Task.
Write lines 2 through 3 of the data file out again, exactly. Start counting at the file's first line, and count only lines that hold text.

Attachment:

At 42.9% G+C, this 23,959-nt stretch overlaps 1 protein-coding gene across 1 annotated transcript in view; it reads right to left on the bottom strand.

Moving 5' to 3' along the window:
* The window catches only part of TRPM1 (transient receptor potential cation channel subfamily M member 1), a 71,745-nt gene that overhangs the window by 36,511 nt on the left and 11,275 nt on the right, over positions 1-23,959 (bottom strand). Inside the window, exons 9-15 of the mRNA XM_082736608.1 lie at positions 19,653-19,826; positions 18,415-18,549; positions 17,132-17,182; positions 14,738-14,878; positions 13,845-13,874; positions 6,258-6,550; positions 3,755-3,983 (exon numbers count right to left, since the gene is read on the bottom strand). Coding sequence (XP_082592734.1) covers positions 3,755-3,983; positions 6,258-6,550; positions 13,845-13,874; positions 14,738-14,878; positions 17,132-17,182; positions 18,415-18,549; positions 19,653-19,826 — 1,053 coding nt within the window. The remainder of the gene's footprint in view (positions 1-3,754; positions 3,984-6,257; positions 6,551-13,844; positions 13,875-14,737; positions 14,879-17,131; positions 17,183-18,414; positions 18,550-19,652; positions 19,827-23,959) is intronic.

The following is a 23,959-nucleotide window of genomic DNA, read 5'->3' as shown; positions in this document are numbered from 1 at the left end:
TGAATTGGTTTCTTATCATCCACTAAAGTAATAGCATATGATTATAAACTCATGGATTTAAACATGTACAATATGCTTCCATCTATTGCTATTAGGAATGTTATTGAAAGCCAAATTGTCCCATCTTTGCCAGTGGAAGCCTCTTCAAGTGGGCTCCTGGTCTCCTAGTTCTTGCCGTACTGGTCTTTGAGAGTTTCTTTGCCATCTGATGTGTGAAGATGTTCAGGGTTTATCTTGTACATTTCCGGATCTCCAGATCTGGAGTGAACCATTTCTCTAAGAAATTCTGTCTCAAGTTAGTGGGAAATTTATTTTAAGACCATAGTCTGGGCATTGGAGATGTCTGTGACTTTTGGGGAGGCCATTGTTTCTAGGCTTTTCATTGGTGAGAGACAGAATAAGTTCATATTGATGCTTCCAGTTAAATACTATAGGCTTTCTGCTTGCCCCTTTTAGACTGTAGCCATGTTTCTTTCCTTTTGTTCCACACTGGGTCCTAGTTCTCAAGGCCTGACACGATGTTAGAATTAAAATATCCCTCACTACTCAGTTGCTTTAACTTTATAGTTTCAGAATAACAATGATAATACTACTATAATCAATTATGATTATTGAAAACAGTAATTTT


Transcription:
Moving 5' to 3' along the window:
* The window catches only part of TRPM1 (transient receptor potential cation channel subfamily M member 1), a 71,745-nt gene that overhangs the window by 36,511 nt on the left and 11,275 nt on the right, over positions 1-23,959 (bottom strand). Inside the window, exons 9-15 of the mRNA XM_082736608.1 lie at positions 19,653-19,826; positions 18,415-18,549; positions 17,132-17,182; positions 14,738-14,878; positions 13,845-13,874; positions 6,258-6,550; positions 3,755-3,983 (exon numbers count right to left, since the gene is read on the bottom strand). Coding sequence (XP_082592734.1) covers positions 3,755-3,983; positions 6,258-6,550; positions 13,845-13,874; positions 14,738-14,878; positions 17,132-17,182; positions 18,415-18,549; positions 19,653-19,826 — 1,053 coding nt within the window. The remainder of the gene's footprint in view (positions 1-3,754; positions 3,984-6,257; positions 6,551-13,844; positions 13,875-14,737; positions 14,879-17,131; positions 17,183-18,414; positions 18,550-19,652; positions 19,827-23,959) is intronic.